Tested: 2021 Porsche Panamera Is Like Two Cars in One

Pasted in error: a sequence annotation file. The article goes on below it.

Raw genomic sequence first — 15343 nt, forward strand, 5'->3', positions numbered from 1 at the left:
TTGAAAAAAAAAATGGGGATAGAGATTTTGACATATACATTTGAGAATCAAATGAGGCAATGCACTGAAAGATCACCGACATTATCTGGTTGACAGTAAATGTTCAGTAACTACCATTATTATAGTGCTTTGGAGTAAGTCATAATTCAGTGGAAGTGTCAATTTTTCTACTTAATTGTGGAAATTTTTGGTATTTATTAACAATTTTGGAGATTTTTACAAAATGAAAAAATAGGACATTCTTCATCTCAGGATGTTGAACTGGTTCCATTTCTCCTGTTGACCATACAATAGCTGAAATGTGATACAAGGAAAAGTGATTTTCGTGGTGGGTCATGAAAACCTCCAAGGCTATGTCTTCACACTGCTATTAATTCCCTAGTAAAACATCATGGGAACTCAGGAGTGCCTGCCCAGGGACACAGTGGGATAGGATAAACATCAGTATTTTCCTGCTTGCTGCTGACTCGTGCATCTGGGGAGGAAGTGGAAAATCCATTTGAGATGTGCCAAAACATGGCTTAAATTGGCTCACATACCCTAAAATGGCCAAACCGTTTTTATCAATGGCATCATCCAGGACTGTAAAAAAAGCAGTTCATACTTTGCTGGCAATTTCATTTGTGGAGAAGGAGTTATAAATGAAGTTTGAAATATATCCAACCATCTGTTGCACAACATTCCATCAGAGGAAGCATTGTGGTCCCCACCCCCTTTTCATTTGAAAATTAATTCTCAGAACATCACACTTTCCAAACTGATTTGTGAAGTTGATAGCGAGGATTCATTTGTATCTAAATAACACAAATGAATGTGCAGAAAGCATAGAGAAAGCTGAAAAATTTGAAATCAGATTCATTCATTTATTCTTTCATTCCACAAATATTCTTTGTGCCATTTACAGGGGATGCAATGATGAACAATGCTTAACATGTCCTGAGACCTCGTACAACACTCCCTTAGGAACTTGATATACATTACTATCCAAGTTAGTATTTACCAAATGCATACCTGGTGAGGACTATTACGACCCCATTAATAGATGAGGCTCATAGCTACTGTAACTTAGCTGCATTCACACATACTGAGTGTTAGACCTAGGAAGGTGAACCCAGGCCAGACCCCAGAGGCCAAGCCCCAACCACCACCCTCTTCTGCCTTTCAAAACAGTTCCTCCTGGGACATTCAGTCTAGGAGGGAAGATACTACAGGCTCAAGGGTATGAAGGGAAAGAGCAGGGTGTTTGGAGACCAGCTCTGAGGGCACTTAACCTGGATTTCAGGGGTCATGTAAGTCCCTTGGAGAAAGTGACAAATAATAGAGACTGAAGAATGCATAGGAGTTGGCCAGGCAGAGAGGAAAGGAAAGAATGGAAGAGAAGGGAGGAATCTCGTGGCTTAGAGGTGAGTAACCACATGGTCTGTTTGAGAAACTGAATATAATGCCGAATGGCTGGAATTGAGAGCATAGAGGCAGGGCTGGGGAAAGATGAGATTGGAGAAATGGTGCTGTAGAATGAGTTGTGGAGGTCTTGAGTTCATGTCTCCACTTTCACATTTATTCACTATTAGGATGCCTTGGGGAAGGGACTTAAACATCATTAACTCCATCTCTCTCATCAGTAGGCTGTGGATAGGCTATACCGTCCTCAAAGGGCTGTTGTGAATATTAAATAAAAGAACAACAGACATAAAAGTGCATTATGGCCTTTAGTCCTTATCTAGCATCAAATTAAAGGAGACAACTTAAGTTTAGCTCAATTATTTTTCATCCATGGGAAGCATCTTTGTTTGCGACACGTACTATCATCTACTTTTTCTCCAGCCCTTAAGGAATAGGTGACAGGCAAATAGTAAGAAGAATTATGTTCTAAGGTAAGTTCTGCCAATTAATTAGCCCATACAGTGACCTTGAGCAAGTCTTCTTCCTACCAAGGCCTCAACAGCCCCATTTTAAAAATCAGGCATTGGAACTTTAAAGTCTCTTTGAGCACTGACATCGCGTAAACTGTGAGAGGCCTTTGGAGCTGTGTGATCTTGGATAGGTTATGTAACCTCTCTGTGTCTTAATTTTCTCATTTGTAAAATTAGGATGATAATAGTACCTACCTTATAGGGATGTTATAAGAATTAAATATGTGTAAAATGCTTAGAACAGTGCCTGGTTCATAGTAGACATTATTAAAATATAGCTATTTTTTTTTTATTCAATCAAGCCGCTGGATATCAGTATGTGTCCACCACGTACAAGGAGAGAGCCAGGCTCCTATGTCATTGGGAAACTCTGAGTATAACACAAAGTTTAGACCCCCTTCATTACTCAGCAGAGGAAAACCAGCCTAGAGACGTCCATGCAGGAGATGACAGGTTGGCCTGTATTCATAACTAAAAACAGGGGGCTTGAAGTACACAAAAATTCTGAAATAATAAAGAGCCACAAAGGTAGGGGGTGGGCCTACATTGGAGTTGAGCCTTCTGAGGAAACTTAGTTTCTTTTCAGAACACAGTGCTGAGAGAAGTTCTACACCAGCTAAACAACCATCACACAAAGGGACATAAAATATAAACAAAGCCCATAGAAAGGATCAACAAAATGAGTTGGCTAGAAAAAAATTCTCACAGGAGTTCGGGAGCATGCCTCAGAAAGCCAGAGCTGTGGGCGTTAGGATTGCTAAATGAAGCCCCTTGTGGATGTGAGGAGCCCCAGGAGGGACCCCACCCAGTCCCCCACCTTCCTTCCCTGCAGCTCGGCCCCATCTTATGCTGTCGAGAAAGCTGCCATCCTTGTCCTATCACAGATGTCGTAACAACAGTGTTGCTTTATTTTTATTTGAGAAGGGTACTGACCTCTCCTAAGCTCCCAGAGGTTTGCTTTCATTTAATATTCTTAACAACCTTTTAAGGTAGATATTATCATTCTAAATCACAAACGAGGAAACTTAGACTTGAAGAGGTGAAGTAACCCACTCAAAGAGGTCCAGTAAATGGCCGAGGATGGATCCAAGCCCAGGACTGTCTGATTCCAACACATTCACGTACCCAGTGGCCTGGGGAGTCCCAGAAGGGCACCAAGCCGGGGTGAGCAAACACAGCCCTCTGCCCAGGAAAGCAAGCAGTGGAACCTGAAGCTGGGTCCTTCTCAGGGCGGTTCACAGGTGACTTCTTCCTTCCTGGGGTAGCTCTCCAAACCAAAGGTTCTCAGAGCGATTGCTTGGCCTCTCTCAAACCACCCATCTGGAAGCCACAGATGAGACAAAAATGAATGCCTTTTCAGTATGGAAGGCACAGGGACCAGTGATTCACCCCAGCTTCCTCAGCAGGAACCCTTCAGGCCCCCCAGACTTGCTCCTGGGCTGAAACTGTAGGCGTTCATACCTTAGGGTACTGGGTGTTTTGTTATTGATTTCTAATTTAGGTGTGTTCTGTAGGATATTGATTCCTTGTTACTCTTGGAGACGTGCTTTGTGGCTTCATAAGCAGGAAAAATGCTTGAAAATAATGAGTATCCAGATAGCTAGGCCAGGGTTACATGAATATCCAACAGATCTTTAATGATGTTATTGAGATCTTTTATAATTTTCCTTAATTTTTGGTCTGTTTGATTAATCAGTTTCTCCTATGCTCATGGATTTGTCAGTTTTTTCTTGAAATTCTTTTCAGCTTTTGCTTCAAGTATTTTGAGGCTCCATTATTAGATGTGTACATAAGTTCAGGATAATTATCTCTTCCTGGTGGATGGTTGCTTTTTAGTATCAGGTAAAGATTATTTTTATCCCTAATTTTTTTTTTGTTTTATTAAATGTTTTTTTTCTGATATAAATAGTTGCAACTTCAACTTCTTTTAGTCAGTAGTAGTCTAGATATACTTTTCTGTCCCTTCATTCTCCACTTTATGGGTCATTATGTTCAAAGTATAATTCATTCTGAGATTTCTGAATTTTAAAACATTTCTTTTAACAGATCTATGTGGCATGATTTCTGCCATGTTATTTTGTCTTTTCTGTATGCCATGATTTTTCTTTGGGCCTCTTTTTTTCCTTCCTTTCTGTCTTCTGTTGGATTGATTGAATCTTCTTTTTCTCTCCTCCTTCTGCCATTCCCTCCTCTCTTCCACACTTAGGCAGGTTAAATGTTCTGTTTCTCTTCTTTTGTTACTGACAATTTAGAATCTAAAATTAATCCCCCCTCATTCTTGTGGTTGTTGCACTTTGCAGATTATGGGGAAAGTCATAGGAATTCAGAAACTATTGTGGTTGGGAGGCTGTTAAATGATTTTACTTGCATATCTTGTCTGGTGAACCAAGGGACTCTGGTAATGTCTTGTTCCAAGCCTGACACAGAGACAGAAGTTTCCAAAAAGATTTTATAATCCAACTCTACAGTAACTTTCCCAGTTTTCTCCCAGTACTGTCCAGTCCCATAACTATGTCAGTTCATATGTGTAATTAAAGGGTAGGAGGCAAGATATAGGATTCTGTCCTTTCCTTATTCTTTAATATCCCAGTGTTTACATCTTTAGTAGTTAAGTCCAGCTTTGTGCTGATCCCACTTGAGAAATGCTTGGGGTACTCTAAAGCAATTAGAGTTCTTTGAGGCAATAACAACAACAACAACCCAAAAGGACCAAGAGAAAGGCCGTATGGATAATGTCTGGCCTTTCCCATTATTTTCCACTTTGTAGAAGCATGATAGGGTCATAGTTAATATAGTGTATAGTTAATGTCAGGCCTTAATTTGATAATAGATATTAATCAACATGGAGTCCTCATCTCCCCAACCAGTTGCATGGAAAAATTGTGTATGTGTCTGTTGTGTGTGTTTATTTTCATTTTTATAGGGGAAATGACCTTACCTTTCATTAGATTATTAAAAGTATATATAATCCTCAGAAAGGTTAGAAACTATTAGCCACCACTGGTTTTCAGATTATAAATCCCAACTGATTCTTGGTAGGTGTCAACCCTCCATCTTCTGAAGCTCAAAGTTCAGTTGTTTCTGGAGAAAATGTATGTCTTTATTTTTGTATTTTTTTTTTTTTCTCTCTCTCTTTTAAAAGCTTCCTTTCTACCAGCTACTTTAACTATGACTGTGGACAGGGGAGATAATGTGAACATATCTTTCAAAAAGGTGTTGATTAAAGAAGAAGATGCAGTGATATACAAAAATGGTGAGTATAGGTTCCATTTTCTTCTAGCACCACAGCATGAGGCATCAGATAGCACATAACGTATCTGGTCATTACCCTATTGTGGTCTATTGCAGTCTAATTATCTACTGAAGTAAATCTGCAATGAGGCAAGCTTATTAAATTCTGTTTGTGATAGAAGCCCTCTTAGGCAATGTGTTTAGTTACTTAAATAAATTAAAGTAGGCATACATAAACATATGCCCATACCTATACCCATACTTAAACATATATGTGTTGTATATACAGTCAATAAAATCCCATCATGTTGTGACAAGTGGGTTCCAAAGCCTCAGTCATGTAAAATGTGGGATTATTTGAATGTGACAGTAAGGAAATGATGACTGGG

The Porsche Panamera has a split personality. Back it into a parking space and it exudes sports-car style, with a low boomerang front fascia and slung-back windshield like a 911. Nosed in, the Panamera is a sensible family car, with wide-opening doors and a large hatch. It maintains these dual personas on the road, where it handles corners in a manner that befits its crest, and handles passengers as a four-door should—with comfort and generous space.Our test example was a rear-wheel-drive base model optioned up from its reasonable-for-a-Porsche $88,550 starting price to a “You could almost buy a Panamera 4S for this” $105,470. Such are the dangers with Porsche’s buffet of options, but a well-equipped base Panamera might beat a bare-bones 4S if the goal is a plush and elegant errand-runner rather than an all-wheel-drive drag-racer. We could have shaved a few dollars off our as-tested price by skipping the Gentian Blue Metallic paint ($840), the Porsche branded wheel caps ($190), and the heated GT Steering wheel ($590). You’ll never find the button for the wheel heater anyway (okay, it’s inside at the bottom of the rim). All the Panamera models got a slight redesign last year, with the most noticeable difference being the standardization of the previously optional Sport Design front end. With the more aggressive grille and chin spoiler, there’s nothing that visually shouts base model on the entry-level Panamera, especially if, as on our test car, you option up from the standard 19-inch wheels to one of the 25 different designs available. Ours rode on 20-inch Panamera Turbo Wheels ($1790) wrapped in Michelin Pilot Sport 4S performance rubber. Peer through their five spokes, and the standard cast-iron rotors and black calipers look plain Jane to those used to slotted discs and colorful binders, but there’s always Porsche’s $8970 ceramic composite brake option. Expert Porsche spotters will note slight differences in trim pieces between the higher-priced models and our humble just-regular Panamera, but those indicators are subtle. Doesn’t matter—the spec-snobs won’t get close enough to judge you, because the Panamera makes the most of its 325 horsepower and delivers performance far better than Porsche promises. The current twin-turbo 2.9-liter V-6 makes less power than the previous 3.0-liter single-turbo engine, but according to Porsche, it’s still quicker, with an official 60-mph time of 5.1 seconds, 0.1 second better than before. That seems excessively modest. In our testing, 60 mph blew by in 4.4 seconds, and we flashed through the quarter-mile in 13.0 seconds flat at 107 mph. To get the added zing of launch control requires the Sport Chrono package ($2290), which also adds a drive mode selector on the steering wheel, a Sport Plus mode, and a fancy dash clock. Normally we’d advocate for spending the money, if only for the light-speed fantasies of pressing the Sport response button for extra passing power, but after fiddling with the modes for science and testing, we found the Normal and Sport modes were the most comfortable around-town settings. Everything above that just made the steering heavy and the eight-speed PDK transmission jumpy. Some cars are meant to be cruisers rather than rockets, but don’t think that means the Panamera isn’t sporty. On the curves in the hills and during enthusiastic city cornering, the Panamera stays flat and goes where it’s pointed. The rear-wheel steering ($1650) contributes to the big car’s directional willingness, but the sticky tires and stiff chassis also do their part. Around the skidpad, the Panamera pulled 0.99 g with mild understeer. During an unexpected snowy encounter in the mountains on the way home, the RWD car gave us a few rump wiggles, but they were more playful than panic-inducing. Braking was consistent and effective, stopping from 70 mph in 148 fade-free feet (even without yellow calipers). On the highway, the car takes a set and rides on air, both figuratively and literally with the adaptive air suspension, part of the Premium package ($8170). The suspension is the best part of that outlay, but you also get heated front and rear seats, four-zone climate control, soft-close doors, and lane-change assist—which includes blind-spot monitoring. That the latter costs extra is an example of Porsche’s slightly stingy driver-assist offerings. While lane-keep assist is standard, adaptive cruise control is not, nor is a surround-view camera; they can be added a la carte or with the $4550 Assistance Package. Of the various helpers, blind-spot monitoring and surround-view make the biggest difference to driver comfort, as the Panamera’s low seating position and wide roof pillars don’t afford a great field of view. While it’s exhilarating to sit in the driver’s seat, the Panamera may be superior for passengers. The rear seats are even more comfortable than the fronts, with generous legroom and headroom, and the rear doors open wide for easy exit or child-seat installation. Those with extra-tall passengers might prefer the longer-wheelbase Executive version, but we weren’t cramped in the standard-length model. It’s bright and cheery inside, sunlit by two large glass panels in the roof. Both can be shaded with a slow-moving screen, and the front glass tilts open. The interior is typically Porsche, well built and understated. Ours was appointed in gloss black and a mix of faux and real leather in a light beige that made the cabin look like the top of a crème brûlée. The optional GT Sport steering wheel makes the cockpit feel more like a 911’s, and behind it is a digital instrument cluster that can show five simulated gauges or replace the two right-side displays with a large map. Performance controls are easy, even if you don’t get the mode dial add-on. The infotainment is also straightforward. Climate controls and vehicle settings are hit or miss. Some, like temperature, ride height, and volume are knurled buttons on the console. Others are in the 12.3-inch touchscreen, which can make finding them a scavenger hunt through complex menus. Most egregiously buried is the center vent control, which requires several steps to locate. There’s also no convenient spot for a cellphone, which leaves it rattling around in the cupholder. Rear-seat passengers also have a phone problem: There are no USB ports in the back, only a 12V as part of the Smoking package ($90). Modernity brings with it new things to complain about. Cargo space, at least, won’t be one of them. The hatch hides 18 cubic feet of luggage space with the rear seats up, and with them down—which can be done in a 60/40 split—there’s 47 cubic feet to fill with the suitcases of your 911-driving friends. Need even more space? Then the Sport Turismo is for you.One can easily overlook the base Panamera. It’s not as shockingly quick as the higher trims, and if optioned heavily, it soon overlaps their price tags. If you think of it not as a single car though, but as two cars in one—a speedy and stylish sports sedan that hugs the curves as well as a comfortable four-door that irons out the bumps and offers roomy seating for four—well then, even in base trim, it’s anything but a bottom-shelf experience.